WSU leaders consider students, industry needs

As an engaged community, we should all continue to support universities and colleges throughout region

Any parents in the Clark County community who have children who are getting ready to embark on the journey of higher education know how important it is for their soon-to-be college students to choose a university or college that not only challenges them and inspires them, but that also provides them with the tools they need to have an outstanding career in their chosen field.

During a time when several different industries are in dire need of skilled and well-educated workers, including construction, manufacturing, engineering, healthcare, business and pretty much anything in the technical field, leaders of Washington State University are doing their best to juggle demand, space, professors and money in order to provide the best programs for students who want to enter these different career fields.

Although no one can ever fully prepare for what programs will need be curtailed to fit the current industry demands, the head honchos of these local universities, like newest WSU President Kirk Schulz, do their best to customize different degree programs to best fit students’ needs and industry needs.

While many parents and their young students may immediately want to look at other universities or colleges outside the state when they first start looking at higher education options, I would encourage both to first look at the great higher education institutions in your own backyard.

“We continue to work on growing all of the programs that are in high demand in the area, such as engineering,” Schulz said when he recently made a visit to the WSU Vancouver campus and sat down with Chancellor Mel Netzhammer, Steve and John McDonagh, and myself. “We don’t want students to have to leave the region to get great jobs. We want grads to have outstanding education, training and opportunities right here.”

Although both Schulz – who became the 11th president of WSU in 2016 – and Netzhammer work hard to finesse the programs for industries that are in high demand in our area, both are also well aware that not every student wants to get into the fields that are in high demand. They both also recognize the importance of offering flexibility when it comes to how students take their courses (on campus, online, a combination of both, etc.).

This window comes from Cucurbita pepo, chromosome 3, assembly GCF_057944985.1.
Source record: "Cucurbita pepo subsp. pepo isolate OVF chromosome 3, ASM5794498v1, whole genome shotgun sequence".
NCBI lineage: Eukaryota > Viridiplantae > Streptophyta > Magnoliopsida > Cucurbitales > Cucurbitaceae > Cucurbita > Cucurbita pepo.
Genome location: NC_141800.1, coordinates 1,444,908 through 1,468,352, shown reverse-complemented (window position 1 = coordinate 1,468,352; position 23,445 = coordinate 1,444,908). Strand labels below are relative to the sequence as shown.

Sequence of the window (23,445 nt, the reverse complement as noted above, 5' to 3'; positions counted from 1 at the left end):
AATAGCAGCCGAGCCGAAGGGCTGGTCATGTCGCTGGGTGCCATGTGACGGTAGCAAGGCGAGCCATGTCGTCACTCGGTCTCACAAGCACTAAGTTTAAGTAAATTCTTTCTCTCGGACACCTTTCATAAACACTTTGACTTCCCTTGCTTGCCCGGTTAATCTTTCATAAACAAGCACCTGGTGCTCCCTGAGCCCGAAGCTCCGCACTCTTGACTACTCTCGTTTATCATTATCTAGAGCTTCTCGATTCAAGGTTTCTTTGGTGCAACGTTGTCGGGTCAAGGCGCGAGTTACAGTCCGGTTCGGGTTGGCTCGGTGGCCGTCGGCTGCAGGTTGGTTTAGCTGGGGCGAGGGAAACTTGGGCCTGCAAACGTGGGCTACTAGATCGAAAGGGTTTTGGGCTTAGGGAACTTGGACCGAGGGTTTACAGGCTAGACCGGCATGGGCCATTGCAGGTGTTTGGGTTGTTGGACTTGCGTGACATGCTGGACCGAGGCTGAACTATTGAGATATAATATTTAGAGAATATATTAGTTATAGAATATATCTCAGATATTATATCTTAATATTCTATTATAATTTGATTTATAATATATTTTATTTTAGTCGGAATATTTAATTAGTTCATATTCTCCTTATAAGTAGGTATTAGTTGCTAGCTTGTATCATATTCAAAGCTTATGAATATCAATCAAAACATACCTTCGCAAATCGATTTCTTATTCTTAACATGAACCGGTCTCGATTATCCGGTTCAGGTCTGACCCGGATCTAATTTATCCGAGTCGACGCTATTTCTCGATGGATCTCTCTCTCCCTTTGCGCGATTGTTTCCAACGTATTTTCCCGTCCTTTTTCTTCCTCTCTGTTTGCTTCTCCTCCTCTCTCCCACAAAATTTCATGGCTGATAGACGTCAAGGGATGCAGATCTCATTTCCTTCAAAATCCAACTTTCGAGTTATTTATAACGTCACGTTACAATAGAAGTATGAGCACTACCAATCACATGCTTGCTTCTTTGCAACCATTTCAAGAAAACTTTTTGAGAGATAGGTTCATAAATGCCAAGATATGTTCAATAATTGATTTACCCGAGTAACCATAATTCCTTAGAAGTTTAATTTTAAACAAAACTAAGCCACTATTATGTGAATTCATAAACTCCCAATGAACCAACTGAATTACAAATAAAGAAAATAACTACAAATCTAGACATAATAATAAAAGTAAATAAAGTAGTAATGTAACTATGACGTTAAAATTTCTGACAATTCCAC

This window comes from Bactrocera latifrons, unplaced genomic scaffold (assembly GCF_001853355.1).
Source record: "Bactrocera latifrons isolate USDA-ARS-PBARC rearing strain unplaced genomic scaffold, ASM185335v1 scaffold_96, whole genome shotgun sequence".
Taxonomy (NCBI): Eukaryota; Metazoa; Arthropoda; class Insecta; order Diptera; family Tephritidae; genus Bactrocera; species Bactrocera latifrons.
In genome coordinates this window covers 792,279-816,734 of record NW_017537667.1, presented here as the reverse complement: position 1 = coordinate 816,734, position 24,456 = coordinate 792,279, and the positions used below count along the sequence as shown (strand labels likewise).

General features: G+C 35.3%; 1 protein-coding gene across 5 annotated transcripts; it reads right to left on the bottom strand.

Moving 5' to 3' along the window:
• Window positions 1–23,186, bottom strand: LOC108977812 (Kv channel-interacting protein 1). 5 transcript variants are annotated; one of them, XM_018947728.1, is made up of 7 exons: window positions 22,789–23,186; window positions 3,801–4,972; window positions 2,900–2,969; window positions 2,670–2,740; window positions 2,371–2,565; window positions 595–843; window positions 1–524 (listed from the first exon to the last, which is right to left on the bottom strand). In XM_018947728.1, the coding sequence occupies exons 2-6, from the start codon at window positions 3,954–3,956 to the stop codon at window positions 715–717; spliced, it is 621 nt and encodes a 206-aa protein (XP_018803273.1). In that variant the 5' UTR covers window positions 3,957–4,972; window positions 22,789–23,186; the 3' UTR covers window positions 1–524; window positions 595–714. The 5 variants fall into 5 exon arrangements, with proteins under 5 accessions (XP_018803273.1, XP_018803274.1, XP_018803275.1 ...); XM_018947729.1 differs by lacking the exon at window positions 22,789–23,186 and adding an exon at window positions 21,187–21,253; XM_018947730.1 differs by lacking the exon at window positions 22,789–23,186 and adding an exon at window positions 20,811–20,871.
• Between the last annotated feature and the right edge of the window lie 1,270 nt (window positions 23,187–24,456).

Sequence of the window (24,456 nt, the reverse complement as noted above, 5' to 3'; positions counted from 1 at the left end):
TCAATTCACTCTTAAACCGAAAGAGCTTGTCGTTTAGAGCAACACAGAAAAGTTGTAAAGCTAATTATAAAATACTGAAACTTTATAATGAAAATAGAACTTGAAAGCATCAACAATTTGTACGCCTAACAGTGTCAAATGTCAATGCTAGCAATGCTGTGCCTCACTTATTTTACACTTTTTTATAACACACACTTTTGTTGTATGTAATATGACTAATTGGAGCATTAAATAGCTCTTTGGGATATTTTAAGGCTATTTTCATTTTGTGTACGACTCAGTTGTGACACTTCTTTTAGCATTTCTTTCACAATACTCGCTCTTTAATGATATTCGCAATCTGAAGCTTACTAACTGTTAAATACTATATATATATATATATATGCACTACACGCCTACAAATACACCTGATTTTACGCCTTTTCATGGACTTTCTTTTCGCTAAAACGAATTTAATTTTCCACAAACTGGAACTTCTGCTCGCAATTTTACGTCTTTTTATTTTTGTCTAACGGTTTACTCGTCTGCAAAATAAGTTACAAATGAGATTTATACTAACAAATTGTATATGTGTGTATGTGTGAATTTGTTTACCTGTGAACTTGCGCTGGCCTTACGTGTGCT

“We get a lot of people asking sometimes, ‘why isn’t everyone going into those fields?’” Schulz said. “Not everyone wants to study those things. There’s a balance point between market demand and student passion.”

Schulz said WSU as a system continues to see growth on all campuses, but mostly outside of the Pullman campus, and also growth in those students who are opting for the online educational experience. He said about 40 percent of students in Pullman are taking a class online, and Netzhammer said about 10 percent of students who are enrolled at the Vancouver campus are taking part in online classes.

The WSU Vancouver campus continues to see steady growth, showing that more and more students are realizing they don’t have to leave home to get a top-notch formal education. In the past, campuses like the Vancouver one were referred to as “branch campuses.” However, Schulz says that term is no more, as the term feels like it implies that those campuses are something lesser.

“If you look at the WSU system, I am the chancellor of the Pullman campus and the president of the system,” Schulz said. “We’ve been updating the enterprise budget, figuring out what things make sense to be system related and what things need to be campus related.”

“Any place we can recognize efficiencies is important, it makes us more responsible to taxpayers,” Netzhammer said. “Kirk’s vision is that WSU is stronger if each WSU campus is responding to the needs of their communities. We’re all Cougs through and through.”

As a 2010 graduate of WSU myself, I couldn’t agree more with Schulz’s vision of allowing each individual WSU campus determine what its needs are based on its surrounding community. As the WSU Vancouver campus continues to grow different programs that cater to not only the industries that are prevalent in our community right now, but also to those students who maybe aren’t interested in the high-demand fields, I think more and more Clark County raised students will decide it benefits them to stay local when it comes to higher education.

I attended and graduated from the Edward R. Murrow College of Communication at the WSU Pullman campus, but I have no doubt I would have opted to stay here and attend the Vancouver campus if there would have been a journalism program. Who knows, maybe one day my future children will follow in my footsteps and will be able to attend WSU Vancouver for a degree in journalism.



Joanna Yorke is the managing editor of the Vancouver Business Journal. She has worked in the journalism field since 2010 after graduating from the Edward R. Murrow College of Communication at Washington State University in Pullman. Yorke worked at The Reflector Newspaper in Battle Ground for six years and then worked at and helped start